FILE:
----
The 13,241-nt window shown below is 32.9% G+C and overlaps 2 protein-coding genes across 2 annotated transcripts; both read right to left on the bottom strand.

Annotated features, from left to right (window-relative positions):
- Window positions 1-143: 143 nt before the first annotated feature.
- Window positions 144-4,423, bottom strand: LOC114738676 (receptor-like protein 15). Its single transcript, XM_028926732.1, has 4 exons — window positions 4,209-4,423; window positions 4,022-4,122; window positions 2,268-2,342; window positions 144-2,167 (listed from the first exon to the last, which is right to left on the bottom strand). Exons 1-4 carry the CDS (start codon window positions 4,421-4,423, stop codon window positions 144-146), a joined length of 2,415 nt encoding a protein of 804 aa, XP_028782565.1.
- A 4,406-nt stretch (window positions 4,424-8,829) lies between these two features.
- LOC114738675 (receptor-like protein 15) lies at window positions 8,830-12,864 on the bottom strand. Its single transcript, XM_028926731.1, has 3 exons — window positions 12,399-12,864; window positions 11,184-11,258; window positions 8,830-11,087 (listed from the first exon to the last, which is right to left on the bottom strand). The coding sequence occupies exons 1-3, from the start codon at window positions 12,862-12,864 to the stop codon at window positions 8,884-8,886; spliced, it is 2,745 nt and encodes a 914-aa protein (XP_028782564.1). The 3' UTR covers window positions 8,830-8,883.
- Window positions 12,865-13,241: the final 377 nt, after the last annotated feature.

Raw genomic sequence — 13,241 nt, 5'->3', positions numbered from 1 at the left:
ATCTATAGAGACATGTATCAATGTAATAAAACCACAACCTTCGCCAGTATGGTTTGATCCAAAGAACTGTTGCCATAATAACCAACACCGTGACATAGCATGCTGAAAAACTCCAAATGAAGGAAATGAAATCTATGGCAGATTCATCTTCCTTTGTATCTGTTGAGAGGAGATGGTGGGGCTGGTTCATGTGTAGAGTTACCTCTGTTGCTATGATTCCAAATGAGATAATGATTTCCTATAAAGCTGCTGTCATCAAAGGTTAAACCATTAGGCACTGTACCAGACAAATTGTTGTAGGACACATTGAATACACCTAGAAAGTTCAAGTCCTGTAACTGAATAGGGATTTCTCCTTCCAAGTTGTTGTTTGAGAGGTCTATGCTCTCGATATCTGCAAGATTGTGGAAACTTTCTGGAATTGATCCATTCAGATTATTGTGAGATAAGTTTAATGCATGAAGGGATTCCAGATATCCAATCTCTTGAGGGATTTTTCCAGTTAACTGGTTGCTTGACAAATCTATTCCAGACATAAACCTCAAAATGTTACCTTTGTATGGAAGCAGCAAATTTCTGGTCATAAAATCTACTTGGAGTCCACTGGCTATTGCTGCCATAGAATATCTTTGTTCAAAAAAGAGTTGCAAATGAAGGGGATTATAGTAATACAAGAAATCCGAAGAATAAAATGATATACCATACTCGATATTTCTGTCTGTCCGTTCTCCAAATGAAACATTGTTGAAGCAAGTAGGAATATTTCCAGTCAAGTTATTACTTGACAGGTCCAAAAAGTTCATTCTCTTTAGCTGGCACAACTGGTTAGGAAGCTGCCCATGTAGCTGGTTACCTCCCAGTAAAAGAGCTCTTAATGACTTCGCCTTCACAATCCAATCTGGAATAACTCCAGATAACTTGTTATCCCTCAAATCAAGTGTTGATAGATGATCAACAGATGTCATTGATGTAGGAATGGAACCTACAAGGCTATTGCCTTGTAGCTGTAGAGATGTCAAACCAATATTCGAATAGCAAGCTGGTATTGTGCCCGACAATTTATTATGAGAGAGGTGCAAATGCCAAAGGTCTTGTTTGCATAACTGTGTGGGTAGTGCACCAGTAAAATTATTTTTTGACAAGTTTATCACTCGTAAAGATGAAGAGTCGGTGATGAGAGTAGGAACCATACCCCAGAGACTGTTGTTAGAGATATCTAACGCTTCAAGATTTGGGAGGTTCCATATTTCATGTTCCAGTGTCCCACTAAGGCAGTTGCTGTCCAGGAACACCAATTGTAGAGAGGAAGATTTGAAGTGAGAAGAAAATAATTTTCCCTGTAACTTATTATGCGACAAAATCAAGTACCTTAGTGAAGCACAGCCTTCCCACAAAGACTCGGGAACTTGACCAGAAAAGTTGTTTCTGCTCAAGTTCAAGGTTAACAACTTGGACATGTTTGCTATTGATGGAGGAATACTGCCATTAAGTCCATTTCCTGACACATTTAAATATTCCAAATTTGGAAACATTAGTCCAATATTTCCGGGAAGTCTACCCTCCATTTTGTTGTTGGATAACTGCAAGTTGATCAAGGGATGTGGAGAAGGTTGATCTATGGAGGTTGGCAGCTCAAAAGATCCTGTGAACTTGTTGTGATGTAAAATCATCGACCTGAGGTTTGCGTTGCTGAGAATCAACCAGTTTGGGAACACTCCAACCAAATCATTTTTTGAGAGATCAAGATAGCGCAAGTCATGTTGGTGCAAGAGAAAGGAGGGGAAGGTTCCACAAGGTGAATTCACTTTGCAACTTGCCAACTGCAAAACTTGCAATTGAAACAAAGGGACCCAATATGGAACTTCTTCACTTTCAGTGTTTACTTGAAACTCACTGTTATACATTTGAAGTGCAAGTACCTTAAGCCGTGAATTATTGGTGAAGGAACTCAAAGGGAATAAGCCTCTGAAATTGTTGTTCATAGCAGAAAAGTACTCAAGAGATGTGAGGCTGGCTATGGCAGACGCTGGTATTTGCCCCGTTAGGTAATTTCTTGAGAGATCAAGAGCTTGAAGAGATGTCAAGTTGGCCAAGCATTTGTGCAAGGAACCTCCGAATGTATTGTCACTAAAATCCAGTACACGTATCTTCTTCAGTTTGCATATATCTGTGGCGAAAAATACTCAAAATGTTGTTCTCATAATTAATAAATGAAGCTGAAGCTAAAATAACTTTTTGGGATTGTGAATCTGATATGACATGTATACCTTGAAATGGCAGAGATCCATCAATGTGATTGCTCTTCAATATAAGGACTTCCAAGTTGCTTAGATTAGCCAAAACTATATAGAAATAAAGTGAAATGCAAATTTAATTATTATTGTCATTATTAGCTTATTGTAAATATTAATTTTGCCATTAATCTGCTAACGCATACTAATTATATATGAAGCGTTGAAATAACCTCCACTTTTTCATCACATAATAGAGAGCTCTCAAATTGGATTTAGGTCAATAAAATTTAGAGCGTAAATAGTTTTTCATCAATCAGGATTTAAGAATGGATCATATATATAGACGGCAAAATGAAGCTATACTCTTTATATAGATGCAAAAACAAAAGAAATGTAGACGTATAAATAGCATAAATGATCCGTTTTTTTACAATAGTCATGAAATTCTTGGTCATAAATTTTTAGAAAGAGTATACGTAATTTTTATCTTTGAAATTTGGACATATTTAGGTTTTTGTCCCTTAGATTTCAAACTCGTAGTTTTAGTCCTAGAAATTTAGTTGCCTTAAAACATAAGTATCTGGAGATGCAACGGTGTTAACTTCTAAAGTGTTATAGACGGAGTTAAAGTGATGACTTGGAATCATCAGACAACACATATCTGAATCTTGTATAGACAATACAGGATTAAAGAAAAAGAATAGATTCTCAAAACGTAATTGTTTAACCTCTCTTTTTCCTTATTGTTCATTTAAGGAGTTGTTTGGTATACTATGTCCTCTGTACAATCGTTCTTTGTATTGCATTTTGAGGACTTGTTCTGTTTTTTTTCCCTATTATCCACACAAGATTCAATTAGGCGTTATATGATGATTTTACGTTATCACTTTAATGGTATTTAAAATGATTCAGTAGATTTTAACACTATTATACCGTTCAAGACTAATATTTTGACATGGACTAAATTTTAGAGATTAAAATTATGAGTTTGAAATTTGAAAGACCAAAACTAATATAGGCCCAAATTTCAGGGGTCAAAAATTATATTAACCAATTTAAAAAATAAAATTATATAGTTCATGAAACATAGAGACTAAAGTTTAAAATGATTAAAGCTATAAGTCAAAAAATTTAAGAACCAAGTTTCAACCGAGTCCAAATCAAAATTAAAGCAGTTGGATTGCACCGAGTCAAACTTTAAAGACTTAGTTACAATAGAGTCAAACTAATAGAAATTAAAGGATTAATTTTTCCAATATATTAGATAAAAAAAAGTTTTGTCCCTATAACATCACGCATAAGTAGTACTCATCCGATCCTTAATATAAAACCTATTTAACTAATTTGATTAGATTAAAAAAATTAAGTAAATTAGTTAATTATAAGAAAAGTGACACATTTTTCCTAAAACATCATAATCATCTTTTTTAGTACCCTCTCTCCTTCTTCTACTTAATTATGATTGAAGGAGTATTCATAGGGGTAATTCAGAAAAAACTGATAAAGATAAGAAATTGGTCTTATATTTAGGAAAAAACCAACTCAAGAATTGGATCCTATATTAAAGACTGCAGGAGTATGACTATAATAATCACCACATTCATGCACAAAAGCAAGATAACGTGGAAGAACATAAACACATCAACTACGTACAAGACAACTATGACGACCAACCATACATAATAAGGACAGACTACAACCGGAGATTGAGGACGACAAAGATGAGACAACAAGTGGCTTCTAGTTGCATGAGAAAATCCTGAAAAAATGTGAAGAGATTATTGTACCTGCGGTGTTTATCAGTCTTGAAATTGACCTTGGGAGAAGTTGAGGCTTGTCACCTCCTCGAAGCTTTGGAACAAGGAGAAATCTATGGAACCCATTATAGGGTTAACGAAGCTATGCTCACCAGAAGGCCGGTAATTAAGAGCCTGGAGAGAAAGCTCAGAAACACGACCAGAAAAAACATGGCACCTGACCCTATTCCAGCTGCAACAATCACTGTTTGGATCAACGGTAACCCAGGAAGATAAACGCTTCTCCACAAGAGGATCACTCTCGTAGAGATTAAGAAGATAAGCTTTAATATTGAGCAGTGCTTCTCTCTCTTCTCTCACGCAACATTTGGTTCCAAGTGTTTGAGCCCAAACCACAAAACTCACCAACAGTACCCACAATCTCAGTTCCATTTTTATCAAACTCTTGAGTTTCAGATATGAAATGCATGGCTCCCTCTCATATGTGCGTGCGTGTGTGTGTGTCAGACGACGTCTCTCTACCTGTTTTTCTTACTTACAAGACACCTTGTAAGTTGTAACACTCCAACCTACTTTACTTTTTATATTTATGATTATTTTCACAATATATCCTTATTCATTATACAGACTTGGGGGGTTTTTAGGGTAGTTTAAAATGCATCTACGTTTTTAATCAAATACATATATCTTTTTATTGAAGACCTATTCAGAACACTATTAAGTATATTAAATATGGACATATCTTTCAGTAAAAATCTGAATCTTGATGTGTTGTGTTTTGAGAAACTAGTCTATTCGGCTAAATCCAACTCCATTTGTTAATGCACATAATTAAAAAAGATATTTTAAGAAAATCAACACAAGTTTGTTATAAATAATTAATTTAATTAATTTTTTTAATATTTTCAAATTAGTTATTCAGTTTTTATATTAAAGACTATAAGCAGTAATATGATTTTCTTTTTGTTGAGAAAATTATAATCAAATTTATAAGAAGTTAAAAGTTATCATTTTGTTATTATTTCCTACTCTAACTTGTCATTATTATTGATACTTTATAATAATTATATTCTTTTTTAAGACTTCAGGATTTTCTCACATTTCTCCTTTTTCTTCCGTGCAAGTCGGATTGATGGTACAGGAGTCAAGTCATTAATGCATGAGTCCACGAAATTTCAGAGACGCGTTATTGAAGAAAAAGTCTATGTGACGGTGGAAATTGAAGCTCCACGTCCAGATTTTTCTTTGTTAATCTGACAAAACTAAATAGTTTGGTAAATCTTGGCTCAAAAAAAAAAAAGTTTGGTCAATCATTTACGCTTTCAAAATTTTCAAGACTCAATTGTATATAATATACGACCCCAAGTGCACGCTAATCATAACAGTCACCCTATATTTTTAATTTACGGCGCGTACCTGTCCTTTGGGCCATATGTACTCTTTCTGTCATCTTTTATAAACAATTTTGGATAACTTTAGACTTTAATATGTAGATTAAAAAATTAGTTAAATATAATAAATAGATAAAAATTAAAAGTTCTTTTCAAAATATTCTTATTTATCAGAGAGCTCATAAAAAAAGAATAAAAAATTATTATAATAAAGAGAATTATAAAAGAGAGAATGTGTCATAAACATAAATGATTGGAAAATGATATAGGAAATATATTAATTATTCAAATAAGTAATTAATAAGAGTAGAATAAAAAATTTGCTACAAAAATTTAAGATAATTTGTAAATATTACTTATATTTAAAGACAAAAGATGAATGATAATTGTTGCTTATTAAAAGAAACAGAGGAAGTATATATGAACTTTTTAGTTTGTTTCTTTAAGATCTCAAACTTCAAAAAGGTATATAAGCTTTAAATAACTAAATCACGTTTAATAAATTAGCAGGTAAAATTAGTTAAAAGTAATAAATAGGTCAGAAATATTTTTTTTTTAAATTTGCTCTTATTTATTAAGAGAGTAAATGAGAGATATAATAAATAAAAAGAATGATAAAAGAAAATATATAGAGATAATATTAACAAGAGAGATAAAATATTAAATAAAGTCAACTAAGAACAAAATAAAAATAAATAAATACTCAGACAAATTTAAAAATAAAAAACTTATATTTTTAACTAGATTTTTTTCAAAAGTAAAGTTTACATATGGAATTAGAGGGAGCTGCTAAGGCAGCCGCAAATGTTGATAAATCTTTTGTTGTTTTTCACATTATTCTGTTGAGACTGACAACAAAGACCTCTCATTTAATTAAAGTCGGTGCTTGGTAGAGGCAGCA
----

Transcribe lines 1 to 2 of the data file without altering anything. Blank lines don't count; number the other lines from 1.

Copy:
The 13,241-nt window shown below is 32.9% G+C and overlaps 2 protein-coding genes across 2 annotated transcripts; both read right to left on the bottom strand.

Annotated features, from left to right (window-relative positions):